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Anybody travel with adapted lenses?

Discussion in 'Adapted Lenses' started by Steven, Jan 1, 2013.

  1. Steven

    Steven Mu-43 All-Pro

    May 25, 2012
    USA
    I started to build up a nice little collection of old manual lenses but now I wonder if I would actually choose to take any of them with me when travelling. It seems that a quickly autofocusing native light(!) m43 lens would be more useful within a limited number of lenses one can carry with them. but perhaps I am missing something. Does anyone take any of their adapted lenses with them when traveling? which ones? for any specific purpose?

    Thanks. :smile:
     
  2. peter124

    peter124 Mu-43 Regular

    On a recent trip to China I took my OM 50mm f1.8. Even with the adapter attached, it's not too bulky. The idea was to have a short telephoto, with wide aperture, for low light shots.

    I have to admit that I only mounted it once, for an outside performance at night. Most of the time, I used the Panasonic 20mm f1.7. Autofocus with the OM lens wasn't really an issue, because the subjects were far enough away for preset infinity focus.
     
  3. MikeR_GF1

    MikeR_GF1 Mu-43 Veteran

    On a recent four week vacation in parts of Italy, I brought along a Konica 40mm f/1.8, and a Minolta Rokkor 50mm f/1.4 ... and wished I hadn't. They are both nice lens for specific "projects," but for a traveling kit, I decided that native M43, for me, is the way to go. Autofocus is the big reason, but I also found that image quality just wasn't there under all conditions.

    IMHO, for all around usefulness, even a kit zoom will deliver decent results.
     
  4. RevBob

    RevBob Super Moderator

    Jun 4, 2011
    NorthWestern PA
    Bob
    I did this on a trip to a conference in Mississippi. I wanted to be able to take photos during indoor presentations and meetings. I have since purchased several fast native lenses, but carrying the 50 was not a problem.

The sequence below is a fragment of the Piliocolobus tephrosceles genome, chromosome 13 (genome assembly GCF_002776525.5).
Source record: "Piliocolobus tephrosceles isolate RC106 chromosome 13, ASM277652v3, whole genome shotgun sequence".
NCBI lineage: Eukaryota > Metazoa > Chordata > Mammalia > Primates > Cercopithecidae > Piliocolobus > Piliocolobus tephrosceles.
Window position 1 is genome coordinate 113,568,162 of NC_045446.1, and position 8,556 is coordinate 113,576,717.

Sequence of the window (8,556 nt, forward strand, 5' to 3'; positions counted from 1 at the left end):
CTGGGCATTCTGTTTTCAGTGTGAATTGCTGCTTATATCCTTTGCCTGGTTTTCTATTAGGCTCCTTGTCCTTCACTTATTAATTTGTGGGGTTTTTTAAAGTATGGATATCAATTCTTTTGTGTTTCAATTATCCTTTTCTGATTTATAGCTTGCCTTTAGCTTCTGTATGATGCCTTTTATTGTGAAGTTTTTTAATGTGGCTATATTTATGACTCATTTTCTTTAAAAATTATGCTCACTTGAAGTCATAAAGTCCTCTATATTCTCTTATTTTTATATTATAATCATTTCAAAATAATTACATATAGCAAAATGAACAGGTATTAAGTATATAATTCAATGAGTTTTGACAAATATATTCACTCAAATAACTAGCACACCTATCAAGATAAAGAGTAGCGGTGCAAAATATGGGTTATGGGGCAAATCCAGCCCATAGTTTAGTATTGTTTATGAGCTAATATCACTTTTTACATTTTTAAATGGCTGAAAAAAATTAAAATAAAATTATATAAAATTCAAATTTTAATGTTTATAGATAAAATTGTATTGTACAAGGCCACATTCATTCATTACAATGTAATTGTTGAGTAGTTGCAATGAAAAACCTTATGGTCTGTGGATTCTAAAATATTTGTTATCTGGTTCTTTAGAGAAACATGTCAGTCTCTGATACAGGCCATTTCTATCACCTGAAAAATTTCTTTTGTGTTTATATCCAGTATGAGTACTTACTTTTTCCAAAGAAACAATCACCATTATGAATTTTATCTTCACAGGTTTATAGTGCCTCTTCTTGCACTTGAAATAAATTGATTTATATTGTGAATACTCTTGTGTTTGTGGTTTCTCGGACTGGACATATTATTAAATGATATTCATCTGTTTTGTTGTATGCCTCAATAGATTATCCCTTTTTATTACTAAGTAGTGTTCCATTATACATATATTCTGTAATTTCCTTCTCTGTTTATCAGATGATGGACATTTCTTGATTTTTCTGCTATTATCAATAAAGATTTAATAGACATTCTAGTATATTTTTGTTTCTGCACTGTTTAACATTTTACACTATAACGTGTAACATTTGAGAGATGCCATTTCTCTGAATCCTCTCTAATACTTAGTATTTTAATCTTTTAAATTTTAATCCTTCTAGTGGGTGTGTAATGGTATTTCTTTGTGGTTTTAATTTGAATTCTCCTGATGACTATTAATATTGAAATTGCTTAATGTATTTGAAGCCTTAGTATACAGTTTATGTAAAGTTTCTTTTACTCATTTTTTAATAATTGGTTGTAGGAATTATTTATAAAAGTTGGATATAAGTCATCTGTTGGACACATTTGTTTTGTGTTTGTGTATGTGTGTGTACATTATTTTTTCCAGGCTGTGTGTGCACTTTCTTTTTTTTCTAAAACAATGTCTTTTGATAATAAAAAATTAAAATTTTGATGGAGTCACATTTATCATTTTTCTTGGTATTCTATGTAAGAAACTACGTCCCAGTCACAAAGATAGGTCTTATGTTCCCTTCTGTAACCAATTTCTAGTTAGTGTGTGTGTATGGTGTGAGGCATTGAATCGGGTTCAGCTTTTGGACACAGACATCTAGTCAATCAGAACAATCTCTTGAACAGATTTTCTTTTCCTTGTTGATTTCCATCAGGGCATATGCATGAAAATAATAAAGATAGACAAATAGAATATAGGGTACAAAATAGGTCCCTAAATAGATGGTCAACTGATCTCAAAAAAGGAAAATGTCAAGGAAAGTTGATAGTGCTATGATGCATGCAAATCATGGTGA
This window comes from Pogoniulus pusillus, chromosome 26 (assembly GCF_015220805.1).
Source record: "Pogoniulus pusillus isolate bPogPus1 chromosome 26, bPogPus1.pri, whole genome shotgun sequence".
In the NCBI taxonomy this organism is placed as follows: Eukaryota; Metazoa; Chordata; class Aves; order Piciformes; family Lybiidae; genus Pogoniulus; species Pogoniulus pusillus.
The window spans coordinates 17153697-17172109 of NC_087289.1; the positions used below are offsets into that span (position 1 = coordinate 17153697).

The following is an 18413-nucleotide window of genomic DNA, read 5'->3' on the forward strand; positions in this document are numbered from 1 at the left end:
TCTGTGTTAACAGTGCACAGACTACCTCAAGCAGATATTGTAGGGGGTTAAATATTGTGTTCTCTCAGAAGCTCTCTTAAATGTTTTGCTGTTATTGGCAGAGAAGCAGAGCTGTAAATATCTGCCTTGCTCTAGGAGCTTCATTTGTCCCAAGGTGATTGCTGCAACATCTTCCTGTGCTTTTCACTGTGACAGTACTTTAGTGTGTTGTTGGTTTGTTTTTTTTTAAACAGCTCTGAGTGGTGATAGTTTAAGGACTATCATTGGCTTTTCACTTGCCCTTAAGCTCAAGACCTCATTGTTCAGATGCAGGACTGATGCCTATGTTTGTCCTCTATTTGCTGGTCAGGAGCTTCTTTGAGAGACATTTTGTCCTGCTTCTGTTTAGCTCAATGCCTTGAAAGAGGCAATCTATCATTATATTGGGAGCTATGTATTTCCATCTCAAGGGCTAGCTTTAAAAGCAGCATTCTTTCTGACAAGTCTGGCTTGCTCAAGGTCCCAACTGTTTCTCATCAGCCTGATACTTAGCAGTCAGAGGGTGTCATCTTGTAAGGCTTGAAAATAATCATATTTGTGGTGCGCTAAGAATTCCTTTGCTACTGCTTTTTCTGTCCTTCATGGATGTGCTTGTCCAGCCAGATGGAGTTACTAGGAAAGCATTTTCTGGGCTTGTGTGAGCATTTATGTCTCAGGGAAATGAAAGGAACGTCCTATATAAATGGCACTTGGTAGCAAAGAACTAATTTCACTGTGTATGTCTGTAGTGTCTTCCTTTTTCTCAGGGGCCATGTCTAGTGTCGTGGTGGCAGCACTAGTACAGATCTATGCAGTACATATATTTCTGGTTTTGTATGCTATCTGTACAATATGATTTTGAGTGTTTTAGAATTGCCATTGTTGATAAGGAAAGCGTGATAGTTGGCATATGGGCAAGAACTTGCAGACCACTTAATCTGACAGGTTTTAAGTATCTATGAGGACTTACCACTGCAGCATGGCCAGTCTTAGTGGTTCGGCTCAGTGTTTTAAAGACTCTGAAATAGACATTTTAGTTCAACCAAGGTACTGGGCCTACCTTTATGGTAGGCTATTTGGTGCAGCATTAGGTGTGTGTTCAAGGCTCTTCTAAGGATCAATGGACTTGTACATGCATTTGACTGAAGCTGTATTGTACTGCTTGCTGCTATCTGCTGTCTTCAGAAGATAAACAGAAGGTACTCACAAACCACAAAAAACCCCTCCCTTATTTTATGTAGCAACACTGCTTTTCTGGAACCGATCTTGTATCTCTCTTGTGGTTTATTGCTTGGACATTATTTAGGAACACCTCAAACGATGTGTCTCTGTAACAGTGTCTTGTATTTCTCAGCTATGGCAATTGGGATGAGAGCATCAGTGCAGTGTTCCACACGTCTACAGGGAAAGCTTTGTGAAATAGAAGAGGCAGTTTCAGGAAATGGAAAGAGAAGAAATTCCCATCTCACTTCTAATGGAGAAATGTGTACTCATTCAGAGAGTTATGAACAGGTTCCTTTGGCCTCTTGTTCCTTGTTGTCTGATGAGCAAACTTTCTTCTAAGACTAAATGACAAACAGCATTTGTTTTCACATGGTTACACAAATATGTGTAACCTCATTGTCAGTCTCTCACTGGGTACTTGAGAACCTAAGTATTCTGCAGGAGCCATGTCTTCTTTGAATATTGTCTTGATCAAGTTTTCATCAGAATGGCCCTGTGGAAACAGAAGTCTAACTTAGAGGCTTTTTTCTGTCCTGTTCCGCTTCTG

5. dwig

    dwig Mu-43 Top Veteran

    621
    Jun 26, 2010
    Key West FL
    I traveled to "the frozen barren North", in this particular case the countryside outside of Philadelphia, to attend by brother's wedding back at the beginning of November. I took my Pany G-1 with the kit zoom, 14-45, and my adapted 5cm f/2.0 DR Summicron. It was still a reasonably small kit and similar to what I carry almost every day walking around Key West.

    The Summicron proved handy, though I might have preferred to have my 5cm f/1.5 Summarit instead. I prefer the images from the Summicron but the added speed would have been handy at what was, in effect, the rehearsal dinner. I could have taken the larger Takumar 55mm f/1.8 that I have. It images are rather close to what the Summicron delivers but it is bulkier causing me to choose the Summicron.

    If I owned an Oly 45 f/1.8 I probably would have taken that and passed on the any of the adapted lenses. I use the Leitz and Takumar lenses because they're what I've had for decades. I'll probably part with one of the Leitz lenses in the not too distant future and replace it with something like the Oly, but something wider is on the shopping list aheard for any fast portrait lens.
     
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  6. ~tc~

    ~tc~ Mu-43 Hall of Famer

    Oct 22, 2010
    Houston, TX
    Depends on what kind of traveling you do. Mine is usually "run and gun" and I have to take pictures from moving vehicles, etc - fast AF is critical.